Emily Carr: A Biography by Maria Tippett

“Emily perceived the wilderness in two contrasting ways. One grew our of a European fear of it; the other was rooted in her conception of the special relationship Indians had with it.” (167)

“Oh, just let them open their eyes and look! It isn’t pretty. It’s only just magnificent, tremendous.” (speech to the Women’s Canadian Club, 1930)

“Emily liked ‘to work & create’; exhibition arrangements were dismissed with an ‘ugh’.” (203)

“You’ve got to meet success halfway. I wanted it to come all the way, so we never shook hands.” (203)

One summer, a million years ago (2007), I decided to read everything William Carlos Williams wrote and everything written about him. The other week, I was browsing my local library and noticed how many books related to Emily Carr they have. So I’ve decided to read them all. I started with the definitive biography, which won Maria Tippett the Governor General’s award in 1979, just as Emily won it in 1941. It’s a surprisingly quick read and the perfect overview before digging deeper. As I look back through my notebook now, I didn’t write down as many quotes as I thought I might have. But I’m thinking a lot about Emily. I found myself nodding along. I found myself in this book more than I expected.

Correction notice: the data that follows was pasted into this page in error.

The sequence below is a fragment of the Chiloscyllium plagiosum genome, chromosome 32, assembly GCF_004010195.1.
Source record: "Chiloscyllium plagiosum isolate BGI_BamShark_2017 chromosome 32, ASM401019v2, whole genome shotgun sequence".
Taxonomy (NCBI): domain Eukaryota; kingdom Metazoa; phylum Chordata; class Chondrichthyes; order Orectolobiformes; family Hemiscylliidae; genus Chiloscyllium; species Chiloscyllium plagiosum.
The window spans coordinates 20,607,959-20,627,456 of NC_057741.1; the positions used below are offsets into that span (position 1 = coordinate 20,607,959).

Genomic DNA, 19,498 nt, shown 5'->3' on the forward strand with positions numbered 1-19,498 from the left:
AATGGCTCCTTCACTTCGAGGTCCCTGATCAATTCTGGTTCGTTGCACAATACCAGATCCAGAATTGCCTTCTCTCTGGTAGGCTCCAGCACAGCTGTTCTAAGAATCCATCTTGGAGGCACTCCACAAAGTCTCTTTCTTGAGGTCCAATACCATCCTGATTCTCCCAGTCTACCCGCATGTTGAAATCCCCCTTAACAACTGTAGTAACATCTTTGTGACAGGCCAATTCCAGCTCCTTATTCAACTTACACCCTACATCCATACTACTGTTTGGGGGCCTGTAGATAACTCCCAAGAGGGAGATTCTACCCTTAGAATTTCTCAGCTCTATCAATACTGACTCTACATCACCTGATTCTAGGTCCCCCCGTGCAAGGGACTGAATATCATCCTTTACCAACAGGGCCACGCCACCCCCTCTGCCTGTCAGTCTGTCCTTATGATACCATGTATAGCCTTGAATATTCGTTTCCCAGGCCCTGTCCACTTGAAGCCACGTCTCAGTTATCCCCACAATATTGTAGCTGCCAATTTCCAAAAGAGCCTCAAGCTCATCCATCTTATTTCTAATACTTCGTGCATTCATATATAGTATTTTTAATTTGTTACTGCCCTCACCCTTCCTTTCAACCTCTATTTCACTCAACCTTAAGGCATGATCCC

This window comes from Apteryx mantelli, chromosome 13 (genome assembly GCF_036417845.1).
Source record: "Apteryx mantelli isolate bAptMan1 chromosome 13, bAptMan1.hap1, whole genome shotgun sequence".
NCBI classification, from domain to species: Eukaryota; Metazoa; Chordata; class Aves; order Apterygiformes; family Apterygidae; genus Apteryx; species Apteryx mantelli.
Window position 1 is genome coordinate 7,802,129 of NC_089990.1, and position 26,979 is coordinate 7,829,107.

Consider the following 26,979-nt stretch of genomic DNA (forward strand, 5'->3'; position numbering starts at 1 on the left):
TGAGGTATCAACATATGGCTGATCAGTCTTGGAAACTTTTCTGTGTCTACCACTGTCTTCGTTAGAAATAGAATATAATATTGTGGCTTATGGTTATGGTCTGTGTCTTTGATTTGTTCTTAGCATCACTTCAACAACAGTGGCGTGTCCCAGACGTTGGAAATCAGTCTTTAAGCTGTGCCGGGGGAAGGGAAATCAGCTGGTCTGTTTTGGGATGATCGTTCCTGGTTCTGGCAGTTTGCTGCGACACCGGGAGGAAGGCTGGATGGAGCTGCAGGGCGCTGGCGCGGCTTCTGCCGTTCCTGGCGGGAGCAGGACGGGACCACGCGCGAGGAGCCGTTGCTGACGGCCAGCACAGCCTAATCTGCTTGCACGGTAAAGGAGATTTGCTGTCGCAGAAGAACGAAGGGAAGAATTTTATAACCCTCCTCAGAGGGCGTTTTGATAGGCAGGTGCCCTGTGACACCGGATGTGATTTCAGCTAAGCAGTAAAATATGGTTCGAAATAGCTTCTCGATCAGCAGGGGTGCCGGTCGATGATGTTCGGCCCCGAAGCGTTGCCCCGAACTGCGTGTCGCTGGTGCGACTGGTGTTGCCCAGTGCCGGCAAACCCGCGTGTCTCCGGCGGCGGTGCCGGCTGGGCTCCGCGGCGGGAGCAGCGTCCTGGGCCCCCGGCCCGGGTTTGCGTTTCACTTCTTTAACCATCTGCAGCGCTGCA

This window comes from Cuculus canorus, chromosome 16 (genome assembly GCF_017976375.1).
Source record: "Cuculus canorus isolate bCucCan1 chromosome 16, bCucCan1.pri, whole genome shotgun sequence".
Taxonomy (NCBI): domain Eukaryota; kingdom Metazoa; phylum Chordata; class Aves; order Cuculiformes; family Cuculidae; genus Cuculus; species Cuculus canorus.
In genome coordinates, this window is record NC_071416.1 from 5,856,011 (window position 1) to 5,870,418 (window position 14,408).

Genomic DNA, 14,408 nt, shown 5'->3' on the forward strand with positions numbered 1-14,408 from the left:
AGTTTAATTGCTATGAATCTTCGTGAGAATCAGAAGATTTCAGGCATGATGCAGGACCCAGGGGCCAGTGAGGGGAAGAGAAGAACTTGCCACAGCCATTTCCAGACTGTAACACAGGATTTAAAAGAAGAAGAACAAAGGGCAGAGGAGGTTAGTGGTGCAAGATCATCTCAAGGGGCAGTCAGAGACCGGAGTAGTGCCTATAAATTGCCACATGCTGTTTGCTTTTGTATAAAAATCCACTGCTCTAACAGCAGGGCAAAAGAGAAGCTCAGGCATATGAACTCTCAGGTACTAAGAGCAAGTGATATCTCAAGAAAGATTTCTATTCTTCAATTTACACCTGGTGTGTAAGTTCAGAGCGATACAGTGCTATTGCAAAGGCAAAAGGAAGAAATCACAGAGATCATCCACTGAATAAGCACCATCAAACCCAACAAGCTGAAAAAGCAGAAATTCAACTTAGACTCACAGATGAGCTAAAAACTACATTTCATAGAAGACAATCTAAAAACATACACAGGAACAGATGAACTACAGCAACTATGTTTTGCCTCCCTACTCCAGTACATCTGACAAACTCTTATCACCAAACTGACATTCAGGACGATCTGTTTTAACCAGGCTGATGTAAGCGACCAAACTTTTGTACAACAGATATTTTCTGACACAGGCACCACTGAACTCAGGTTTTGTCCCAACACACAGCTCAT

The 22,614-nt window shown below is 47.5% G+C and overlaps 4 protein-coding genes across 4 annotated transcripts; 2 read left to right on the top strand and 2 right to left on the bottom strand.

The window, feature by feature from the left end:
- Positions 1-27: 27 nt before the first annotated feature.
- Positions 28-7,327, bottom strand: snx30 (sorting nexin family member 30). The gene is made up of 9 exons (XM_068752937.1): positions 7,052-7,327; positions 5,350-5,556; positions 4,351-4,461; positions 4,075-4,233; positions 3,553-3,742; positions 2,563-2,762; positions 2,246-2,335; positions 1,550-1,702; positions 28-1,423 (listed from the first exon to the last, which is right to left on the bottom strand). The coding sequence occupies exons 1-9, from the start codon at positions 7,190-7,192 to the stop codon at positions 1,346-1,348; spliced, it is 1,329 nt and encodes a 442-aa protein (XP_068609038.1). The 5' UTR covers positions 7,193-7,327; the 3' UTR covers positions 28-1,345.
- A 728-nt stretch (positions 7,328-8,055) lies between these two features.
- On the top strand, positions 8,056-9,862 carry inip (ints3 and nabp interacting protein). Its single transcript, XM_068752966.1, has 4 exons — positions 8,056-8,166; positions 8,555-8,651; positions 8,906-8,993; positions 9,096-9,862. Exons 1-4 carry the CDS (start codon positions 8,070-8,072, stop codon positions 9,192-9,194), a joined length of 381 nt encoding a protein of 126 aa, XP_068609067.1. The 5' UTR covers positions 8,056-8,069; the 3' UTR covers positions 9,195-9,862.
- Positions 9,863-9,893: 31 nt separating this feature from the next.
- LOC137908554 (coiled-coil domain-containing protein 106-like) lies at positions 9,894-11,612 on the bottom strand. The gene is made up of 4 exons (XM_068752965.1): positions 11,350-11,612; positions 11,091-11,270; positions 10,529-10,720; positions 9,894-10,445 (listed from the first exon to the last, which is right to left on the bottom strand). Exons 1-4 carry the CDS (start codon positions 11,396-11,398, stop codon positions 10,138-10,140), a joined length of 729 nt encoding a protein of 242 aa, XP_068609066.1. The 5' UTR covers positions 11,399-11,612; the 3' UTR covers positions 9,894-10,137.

Books Emily read (or wanted to read):

  • Painters of the Modern Mind by Mary Cecil Allen
  • Animals in Art by A.M. Berry
  • Leaves of Grass by Walt Whitman
  • Ralph Waldo Emerson
  • St. Mawr by D.H. Lawrence
  • Katherine Mansfield
  • In Tune with the Infinite by Ralph Waldo Trine
  • The New Art by Horace Shipp
  • Art by Clive Bell
  • Tertium Organum by P.D. Ouspensky
  • Marius Barbeau
  • Eric Brown
  • Canadian Art Movement by F.B. Housser
  • Whitman to America by F.B. Housser
  • Understudies by Mary E. Wilkes
  • E. Pauline Johnson
  • Theory of Pure Design by Denman Ross
  • No Time Like the Present by Storm Jameson
  • A Vindication of the Life of Lady Byron (by Harriet Beecher Stowe?)